Ag Management Chapter 10 Business Organizations. Objectives State the principles of business...
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- Ag Management Chapter 10 Business Organizations
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- Objectives State the principles of business organizations Compare characteristics of the three primary farm businesses Discuss how to raise capital for each of the business organizations Compare other types of business organizations and their unique characteristics State how cooperatives function as a means of doing business
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- Principles of a Good Organization Simple Organization ResourcesPlanning EfficiencyBenefit Distribution
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- Factors to Consider When Setting up an Organization Ownership ResourcesLife Liability Participation Compensation TransferTaxesEstate
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- Agricultural Business Organizations 3 primary Sole Proprietorship 85.7% Partnership 11.2% Corporation 2.7%
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- Sole Proprietorship Managed by an individual 85.7% of farms with sales over $25,000 per year are operated this way
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- Sole Proprietorship AdvantagesDisadvantages Easily formed Few Government regulations and restrictions You are the boss Easy to expand/contract the business Able to take advantage of sudden opportunities Receive all the benefit No problems with disagreement Raising capital may be difficult Responsible for purchasing, producing and marketing Must like to make decisions Responsible for all debts Enterprises may be stopped because of the lack of stability and permanence.
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- Raising Capital Under a Sole Proprietorship Lease rather than own assets Do your own work Consign several farm operating notes Borrow equipment Spouse works in town to earn part of the family living expense
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- Partnerships An association of two or more people who carry on a business together as co-owners with the goal of making a profit.
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- The Facts of Partnerships Death dissolves the partnership unless special arrangements are made Partnerships, do not pay income taxes, instead each partner must report their share of partnership income on their own income tax return Each member is subject to liability for all debts Real and personal property may be owned in the name of the partnership or it may be owned in the name of 1 or more partners Profits and losses should be divided in accordance with a specific agreement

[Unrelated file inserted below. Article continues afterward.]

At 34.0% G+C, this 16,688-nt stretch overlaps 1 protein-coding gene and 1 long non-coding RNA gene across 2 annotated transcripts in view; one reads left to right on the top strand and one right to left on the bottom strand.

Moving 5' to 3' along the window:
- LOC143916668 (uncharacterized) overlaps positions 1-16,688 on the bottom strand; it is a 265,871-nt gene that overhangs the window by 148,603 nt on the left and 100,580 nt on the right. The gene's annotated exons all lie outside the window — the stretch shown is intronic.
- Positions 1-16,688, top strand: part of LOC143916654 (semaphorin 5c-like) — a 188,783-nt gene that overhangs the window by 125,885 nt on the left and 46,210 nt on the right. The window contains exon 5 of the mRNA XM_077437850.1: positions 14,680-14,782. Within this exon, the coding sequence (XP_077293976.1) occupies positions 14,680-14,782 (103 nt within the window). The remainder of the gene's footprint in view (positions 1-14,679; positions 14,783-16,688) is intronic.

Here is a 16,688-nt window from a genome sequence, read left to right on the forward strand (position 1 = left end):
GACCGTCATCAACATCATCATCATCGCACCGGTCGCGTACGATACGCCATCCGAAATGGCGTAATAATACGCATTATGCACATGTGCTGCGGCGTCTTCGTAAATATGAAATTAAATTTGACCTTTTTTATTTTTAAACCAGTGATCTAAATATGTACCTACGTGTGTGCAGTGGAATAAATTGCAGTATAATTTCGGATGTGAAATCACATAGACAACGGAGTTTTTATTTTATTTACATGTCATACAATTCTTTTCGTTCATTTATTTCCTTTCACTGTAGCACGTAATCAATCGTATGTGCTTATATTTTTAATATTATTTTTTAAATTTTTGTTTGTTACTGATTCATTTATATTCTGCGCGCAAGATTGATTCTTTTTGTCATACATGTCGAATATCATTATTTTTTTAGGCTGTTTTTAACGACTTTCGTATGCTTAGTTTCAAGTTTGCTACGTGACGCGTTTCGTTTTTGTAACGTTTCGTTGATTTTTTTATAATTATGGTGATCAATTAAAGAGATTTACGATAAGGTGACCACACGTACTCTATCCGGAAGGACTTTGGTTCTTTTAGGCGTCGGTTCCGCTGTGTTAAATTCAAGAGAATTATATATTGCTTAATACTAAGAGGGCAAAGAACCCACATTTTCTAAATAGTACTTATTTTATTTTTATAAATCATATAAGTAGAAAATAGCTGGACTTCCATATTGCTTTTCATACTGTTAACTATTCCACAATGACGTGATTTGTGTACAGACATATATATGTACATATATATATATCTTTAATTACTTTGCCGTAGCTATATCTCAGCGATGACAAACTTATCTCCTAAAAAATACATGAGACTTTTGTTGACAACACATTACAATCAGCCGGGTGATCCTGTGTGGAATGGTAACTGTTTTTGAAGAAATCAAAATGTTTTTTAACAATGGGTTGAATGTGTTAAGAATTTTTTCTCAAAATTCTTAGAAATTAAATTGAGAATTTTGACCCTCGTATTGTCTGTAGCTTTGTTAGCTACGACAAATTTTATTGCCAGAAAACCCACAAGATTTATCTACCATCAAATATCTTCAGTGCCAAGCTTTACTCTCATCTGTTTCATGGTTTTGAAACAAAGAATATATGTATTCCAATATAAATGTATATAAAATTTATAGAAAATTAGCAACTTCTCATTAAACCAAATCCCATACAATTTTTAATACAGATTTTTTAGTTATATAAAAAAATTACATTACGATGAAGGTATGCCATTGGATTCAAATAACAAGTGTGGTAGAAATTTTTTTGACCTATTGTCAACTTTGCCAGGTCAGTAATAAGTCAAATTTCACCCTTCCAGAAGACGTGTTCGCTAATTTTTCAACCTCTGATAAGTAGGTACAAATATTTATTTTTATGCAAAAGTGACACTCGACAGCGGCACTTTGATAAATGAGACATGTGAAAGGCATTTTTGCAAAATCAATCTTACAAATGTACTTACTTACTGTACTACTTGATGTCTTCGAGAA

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- Partnerships AdvantagesDisadvantages Capital and Know-How can be pooled Labor and Management can be divided Each person can specialize yet remain in a position to help the other during peak labor periods Unlimited liability of each partner may limit credit Each partner is liable for wrong doings in connection with the business Objectives and opinions of partners may differ If either partner becomes ill or dies it may have a tragic effect on the partnership arrangement by causing an untimely legal dissolution of the organization
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- Limited Partnership Holds one or more of the partners liable for the debts and obligations of the business Limited partners can not participate in the management of the business
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- Farm Corporations Estate Never Dies Continuity of Business Tax Deduction Limited Personal Liability More Capital
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- C vs. S Corporations C corporation is a regular corporation S corporation retain all the features of a C corporation however it is not taxed as a separate entity. All tax items pass through the corporation to the stockholders much like partners in a partnership.
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- Other Types of Organizations Limited Liability Company (LLC) Trust Cooperatives
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- LLC A legal form of business organization with daily activities like a partnership but with limited liability similar to a corporation Theoretically members have no liability for the obligations of the LLC.
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- How LLCs are Managed Managed just like a partnership
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- Ways LLCs are Dissolved A member dies A member undergoes bankruptcy Members formally enact a resolution dissolving the LLC
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- Trust The administration of assets on behalf of another: an institution or one or more individuals, living or dead. Testamentary trust are created by being written into a will.